Despite Jon's plea to be "part of your crazy adorable brain" he soon finds Sadie's antics more than he can bear. When, on the advice of her (probably) drunken mother, Sadie gives Jon an exorcism (he inhaled the ashes of her dad... so he's become him), he suddenly doesn't find the whole thing so "adorable" anymore. "Crazy"... yes. "Adorable"... no. As things start to fall apart everything rings a lot truer, and the actors get a chance to rise to the occasion and play beyond their crisp tennis match of witty banter and get into the real guts and bones of their characters.

After intermission (even though we're coming back to a half naked Jon and a half crazed Sadie) everything feels a lot more normal, and when Henry comes to meet with Sadie to give her an update on Jon he proves to be the most wise of all. "Everyone is damaged goods," he says, "Everyone has secret places". And we suddenly see that perhaps all his comical hypochondria is really just a means of coping for him, from being hurt just one too many times. That Henry -- he doesn't say much, but when he does... it's worth listening to.

"I wish I was the essence of Sadie, with all of the goodness and none of the hurt," says Sadie when she's realized that she's really gone too far. Ultimately, though, Sadie is just a kid. She needs a little more hurt to knock the snappy outta her. Because trust me, come 40, that snappy, cute, volley-volley talk is just going to come off as desperate and mocking.

Some of the best moments of the play are not when the main characters are center stage although Lilly Tobin and EJ Marotta do a fine job. Rather, the best moments lie with Henry and Donna. Amy Beth Williams (Donna) manages to convey a good mother with a subtle drinking problem, rather than an overblown drunk, and when she looks at her daughter you can see that this is a woman who did the best she could and didn't plan on being a bored, sad, empty woman. There is a wealth of circumstances that aren't available to us, but that come out of every pore of Amy Beth Williams' performance. Similarly, Tom McVey's Henry is the silent scene stealer; while he spends a lot of time bandaged, half blind, and mopey, when he emerges out from his traumatized state he's like a butterfly (well, okay, a moth) emerging from a chrysalis.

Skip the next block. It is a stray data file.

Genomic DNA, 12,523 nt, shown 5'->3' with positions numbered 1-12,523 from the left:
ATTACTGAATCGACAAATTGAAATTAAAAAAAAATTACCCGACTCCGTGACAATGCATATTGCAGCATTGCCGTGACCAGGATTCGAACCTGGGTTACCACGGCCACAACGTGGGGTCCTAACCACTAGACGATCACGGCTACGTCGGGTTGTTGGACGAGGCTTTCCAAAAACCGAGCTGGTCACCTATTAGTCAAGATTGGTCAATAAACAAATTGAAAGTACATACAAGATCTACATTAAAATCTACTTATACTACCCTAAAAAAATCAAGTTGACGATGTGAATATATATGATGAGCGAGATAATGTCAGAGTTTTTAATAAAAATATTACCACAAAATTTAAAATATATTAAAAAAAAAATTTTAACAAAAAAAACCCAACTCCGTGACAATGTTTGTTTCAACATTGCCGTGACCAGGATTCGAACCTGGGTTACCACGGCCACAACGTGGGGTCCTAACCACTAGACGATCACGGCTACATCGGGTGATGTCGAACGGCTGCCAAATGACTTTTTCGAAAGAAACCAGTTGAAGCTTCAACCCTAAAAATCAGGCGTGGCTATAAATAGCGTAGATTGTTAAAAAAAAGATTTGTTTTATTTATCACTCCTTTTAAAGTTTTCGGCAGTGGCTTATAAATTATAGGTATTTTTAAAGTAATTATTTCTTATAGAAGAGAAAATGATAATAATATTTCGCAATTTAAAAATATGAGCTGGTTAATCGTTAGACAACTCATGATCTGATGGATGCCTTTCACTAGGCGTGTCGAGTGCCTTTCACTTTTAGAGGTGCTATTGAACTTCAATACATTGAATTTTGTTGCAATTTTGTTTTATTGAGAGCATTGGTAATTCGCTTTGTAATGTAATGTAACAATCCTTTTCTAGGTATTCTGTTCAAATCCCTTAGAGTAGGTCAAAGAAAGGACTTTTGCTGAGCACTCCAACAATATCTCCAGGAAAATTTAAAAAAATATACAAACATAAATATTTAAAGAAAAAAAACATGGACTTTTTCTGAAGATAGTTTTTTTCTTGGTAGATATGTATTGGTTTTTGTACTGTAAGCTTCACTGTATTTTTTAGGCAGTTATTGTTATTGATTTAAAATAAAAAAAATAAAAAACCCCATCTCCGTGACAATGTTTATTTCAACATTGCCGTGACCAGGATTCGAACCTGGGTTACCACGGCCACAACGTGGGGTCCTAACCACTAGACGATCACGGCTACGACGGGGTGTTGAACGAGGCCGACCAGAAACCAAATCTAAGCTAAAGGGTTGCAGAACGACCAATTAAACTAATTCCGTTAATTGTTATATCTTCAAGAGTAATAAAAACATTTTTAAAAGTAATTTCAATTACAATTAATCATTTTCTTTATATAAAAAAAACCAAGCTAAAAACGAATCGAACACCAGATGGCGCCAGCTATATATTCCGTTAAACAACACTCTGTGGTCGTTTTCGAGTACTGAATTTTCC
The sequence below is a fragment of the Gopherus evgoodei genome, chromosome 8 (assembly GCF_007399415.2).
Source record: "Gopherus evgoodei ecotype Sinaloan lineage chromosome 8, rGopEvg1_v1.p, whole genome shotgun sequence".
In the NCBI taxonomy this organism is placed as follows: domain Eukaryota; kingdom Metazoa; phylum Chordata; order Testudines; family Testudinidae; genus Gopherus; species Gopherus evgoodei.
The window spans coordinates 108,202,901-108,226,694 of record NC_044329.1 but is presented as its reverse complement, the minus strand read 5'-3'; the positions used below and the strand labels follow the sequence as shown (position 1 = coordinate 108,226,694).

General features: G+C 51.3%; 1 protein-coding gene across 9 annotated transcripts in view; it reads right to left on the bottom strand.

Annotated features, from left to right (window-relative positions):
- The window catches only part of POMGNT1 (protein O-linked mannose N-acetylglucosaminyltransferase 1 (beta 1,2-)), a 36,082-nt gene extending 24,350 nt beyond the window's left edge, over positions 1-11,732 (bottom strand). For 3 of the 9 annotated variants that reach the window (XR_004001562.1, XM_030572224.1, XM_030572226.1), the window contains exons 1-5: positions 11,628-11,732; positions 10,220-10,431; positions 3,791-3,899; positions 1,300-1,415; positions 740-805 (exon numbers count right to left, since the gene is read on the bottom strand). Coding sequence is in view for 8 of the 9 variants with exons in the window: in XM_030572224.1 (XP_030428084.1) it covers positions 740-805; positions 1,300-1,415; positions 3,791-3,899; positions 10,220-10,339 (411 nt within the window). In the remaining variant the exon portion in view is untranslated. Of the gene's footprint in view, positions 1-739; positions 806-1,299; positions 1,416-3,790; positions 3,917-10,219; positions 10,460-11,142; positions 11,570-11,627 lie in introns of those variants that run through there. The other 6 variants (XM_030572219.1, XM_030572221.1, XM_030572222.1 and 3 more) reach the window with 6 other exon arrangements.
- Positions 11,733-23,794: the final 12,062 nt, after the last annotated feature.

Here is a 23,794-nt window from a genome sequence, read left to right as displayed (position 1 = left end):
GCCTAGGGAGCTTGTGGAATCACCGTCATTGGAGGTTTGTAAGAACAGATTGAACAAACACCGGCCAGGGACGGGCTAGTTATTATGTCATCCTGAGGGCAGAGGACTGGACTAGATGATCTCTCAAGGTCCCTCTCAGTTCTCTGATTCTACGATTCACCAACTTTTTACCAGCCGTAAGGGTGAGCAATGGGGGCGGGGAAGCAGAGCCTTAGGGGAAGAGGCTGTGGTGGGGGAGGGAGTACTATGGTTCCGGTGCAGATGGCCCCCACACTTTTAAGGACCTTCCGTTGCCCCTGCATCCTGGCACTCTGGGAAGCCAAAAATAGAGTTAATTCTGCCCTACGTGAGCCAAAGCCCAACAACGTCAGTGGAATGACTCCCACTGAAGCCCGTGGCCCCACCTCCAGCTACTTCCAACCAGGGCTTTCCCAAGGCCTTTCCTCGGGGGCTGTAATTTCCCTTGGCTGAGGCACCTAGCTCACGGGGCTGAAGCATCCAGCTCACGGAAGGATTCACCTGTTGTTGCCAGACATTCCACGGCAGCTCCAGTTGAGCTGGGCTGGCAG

Jon and Sadie are a fun first-date couple, and even a fun first-month couple but their journey to the end is a lot better than their love story; which is to say I enjoy the idea of them apart a lot better than the idea of them together. Their individual paths are more worthy of them than their joint pursuit... which just goes to show you: nothing good ever starts on the Staten Island Ferry.

The New York International Fringe Festival
BE Theatre Company present
Sadie, Sadie
The Lafayette Street Theater

Remaining Performance: Sat, Aug 29th @8:15pm. For more information visit

The Lafayette Street Theater | 45 Bleecker Street | Manhattan.

1 comment:

Anchali said...

First of all, having done some research on the playwright, I found that Ben Izzo actually lived on Staten Island while he was in college for four years. So despite your desire to peg him as a writer driven by cracking a few jokes, if you had done some research, you would have found that he actually was using his life experience to influence his writing.

Second of all, a complaint for witty writing seems like someone just looking for a reason to complain. Having saw "Sadie, Sadie" and truly enjoyed it, I would seriously question your opinions. Additionally, it might do you some good to research the playwrights you blog about.